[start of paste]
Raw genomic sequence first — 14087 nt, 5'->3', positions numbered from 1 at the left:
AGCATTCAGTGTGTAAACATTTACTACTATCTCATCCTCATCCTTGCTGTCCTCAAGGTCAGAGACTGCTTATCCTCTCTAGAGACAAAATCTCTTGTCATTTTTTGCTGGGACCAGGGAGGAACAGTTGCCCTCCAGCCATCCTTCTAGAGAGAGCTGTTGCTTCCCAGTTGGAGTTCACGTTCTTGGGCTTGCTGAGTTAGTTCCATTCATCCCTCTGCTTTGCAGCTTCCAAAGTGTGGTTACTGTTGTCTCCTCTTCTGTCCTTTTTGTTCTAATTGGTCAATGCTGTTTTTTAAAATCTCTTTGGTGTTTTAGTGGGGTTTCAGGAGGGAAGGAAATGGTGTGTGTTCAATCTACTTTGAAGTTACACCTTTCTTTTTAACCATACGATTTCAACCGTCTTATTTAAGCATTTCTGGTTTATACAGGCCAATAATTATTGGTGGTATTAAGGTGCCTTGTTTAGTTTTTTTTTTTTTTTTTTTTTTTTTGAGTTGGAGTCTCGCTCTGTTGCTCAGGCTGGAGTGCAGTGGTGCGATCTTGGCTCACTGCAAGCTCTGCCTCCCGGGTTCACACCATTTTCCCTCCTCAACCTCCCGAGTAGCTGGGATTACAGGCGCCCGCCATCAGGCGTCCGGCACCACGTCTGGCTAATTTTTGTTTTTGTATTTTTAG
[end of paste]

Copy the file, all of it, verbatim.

Raw genomic sequence first — 14087 nt, 5'->3', positions numbered from 1 at the left:
AGCATTCAGTGTGTAAACATTTACTACTATCTCATCCTCATCCTTGCTGTCCTCAAGGTCAGAGACTGCTTATCCTCTCTAGAGACAAAATCTCTTGTCATTTTTTGCTGGGACCAGGGAGGAACAGTTGCCCTCCAGCCATCCTTCTAGAGAGAGCTGTTGCTTCCCAGTTGGAGTTCACGTTCTTGGGCTTGCTGAGTTAGTTCCATTCATCCCTCTGCTTTGCAGCTTCCAAAGTGTGGTTACTGTTGTCTCCTCTTCTGTCCTTTTTGTTCTAATTGGTCAATGCTGTTTTTTAAAATCTCTTTGGTGTTTTAGTGGGGTTTCAGGAGGGAAGGAAATGGTGTGTGTTCAATCTACTTTGAAGTTACACCTTTCTTTTTAACCATACGATTTCAACCGTCTTATTTAAGCATTTCTGGTTTATACAGGCCAATAATTATTGGTGGTATTAAGGTGCCTTGTTTAGTTTTTTTTTTTTTTTTTTTTTTTTTGAGTTGGAGTCTCGCTCTGTTGCTCAGGCTGGAGTGCAGTGGTGCGATCTTGGCTCACTGCAAGCTCTGCCTCCCGGGTTCACACCATTTTCCCTCCTCAACCTCCCGAGTAGCTGGGATTACAGGCGCCCGCCATCAGGCGTCCGGCACCACGTCTGGCTAATTTTTGTTTTTGTATTTTTAG